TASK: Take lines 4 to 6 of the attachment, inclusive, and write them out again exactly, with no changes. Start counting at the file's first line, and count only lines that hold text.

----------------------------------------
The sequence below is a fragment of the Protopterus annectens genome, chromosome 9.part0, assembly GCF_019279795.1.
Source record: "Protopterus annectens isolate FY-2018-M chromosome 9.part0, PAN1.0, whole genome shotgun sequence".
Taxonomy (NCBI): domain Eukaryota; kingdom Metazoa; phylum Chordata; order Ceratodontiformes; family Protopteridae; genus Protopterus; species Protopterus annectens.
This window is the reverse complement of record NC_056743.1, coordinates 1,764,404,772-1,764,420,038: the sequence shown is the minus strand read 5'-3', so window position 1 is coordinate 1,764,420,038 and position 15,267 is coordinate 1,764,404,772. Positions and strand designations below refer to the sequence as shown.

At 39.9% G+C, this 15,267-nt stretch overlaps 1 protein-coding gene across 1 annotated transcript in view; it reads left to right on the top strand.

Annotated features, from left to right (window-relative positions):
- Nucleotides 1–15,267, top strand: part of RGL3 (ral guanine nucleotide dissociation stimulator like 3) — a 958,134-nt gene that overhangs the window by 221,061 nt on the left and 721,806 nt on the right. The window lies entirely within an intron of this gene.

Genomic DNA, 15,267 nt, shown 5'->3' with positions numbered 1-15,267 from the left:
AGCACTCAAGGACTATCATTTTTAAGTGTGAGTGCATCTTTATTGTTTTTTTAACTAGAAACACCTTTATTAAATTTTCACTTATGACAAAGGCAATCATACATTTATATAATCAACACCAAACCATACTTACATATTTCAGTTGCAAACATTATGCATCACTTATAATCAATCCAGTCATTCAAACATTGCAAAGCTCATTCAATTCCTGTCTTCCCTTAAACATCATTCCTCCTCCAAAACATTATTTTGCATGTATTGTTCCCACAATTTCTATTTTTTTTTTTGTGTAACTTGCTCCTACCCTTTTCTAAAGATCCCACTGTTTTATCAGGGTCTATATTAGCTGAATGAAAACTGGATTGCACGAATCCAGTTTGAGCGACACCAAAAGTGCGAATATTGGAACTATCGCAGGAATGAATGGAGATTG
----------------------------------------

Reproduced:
This window is the reverse complement of record NC_056743.1, coordinates 1,764,404,772-1,764,420,038: the sequence shown is the minus strand read 5'-3', so window position 1 is coordinate 1,764,420,038 and position 15,267 is coordinate 1,764,404,772. Positions and strand designations below refer to the sequence as shown.

At 39.9% G+C, this 15,267-nt stretch overlaps 1 protein-coding gene across 1 annotated transcript in view; it reads left to right on the top strand.

Annotated features, from left to right (window-relative positions):